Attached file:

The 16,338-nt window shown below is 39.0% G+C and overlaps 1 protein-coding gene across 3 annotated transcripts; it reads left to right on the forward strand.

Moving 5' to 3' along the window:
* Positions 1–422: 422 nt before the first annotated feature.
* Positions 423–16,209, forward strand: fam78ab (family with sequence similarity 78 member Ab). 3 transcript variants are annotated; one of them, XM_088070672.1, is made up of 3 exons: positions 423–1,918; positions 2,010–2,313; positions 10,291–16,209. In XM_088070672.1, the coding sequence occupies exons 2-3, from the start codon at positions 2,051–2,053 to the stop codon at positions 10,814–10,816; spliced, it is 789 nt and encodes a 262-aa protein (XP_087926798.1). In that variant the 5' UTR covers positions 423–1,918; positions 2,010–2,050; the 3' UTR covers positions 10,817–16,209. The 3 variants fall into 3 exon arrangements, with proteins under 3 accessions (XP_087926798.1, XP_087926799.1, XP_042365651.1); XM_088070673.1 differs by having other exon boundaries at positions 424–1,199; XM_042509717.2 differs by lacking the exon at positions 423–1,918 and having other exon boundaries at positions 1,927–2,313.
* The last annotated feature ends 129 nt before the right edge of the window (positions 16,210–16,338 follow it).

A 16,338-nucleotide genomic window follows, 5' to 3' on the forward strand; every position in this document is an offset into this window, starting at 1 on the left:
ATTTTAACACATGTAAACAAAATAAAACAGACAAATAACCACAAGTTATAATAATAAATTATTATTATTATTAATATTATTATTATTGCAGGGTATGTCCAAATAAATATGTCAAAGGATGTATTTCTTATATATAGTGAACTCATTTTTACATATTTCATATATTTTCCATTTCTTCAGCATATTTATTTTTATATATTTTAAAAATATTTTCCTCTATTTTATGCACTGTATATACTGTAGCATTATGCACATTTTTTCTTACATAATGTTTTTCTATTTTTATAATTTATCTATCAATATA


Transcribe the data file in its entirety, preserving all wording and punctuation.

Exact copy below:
The 16,338-nt window shown below is 39.0% G+C and overlaps 1 protein-coding gene across 3 annotated transcripts; it reads left to right on the forward strand.

Moving 5' to 3' along the window:
* Positions 1–422: 422 nt before the first annotated feature.
* Positions 423–16,209, forward strand: fam78ab (family with sequence similarity 78 member Ab). 3 transcript variants are annotated; one of them, XM_088070672.1, is made up of 3 exons: positions 423–1,918; positions 2,010–2,313; positions 10,291–16,209. In XM_088070672.1, the coding sequence occupies exons 2-3, from the start codon at positions 2,051–2,053 to the stop codon at positions 10,814–10,816; spliced, it is 789 nt and encodes a 262-aa protein (XP_087926798.1). In that variant the 5' UTR covers positions 423–1,918; positions 2,010–2,050; the 3' UTR covers positions 10,817–16,209. The 3 variants fall into 3 exon arrangements, with proteins under 3 accessions (XP_087926798.1, XP_087926799.1, XP_042365651.1); XM_088070673.1 differs by having other exon boundaries at positions 424–1,199; XM_042509717.2 differs by lacking the exon at positions 423–1,918 and having other exon boundaries at positions 1,927–2,313.
* The last annotated feature ends 129 nt before the right edge of the window (positions 16,210–16,338 follow it).

A 16,338-nucleotide genomic window follows, 5' to 3' on the forward strand; every position in this document is an offset into this window, starting at 1 on the left:
ATTTTAACACATGTAAACAAAATAAAACAGACAAATAACCACAAGTTATAATAATAAATTATTATTATTATTAATATTATTATTATTGCAGGGTATGTCCAAATAAATATGTCAAAGGATGTATTTCTTATATATAGTGAACTCATTTTTACATATTTCATATATTTTCCATTTCTTCAGCATATTTATTTTTATATATTTTAAAAATATTTTCCTCTATTTTATGCACTGTATATACTGTAGCATTATGCACATTTTTTCTTACATAATGTTTTTCTATTTTTATAATTTATCTATCAATATA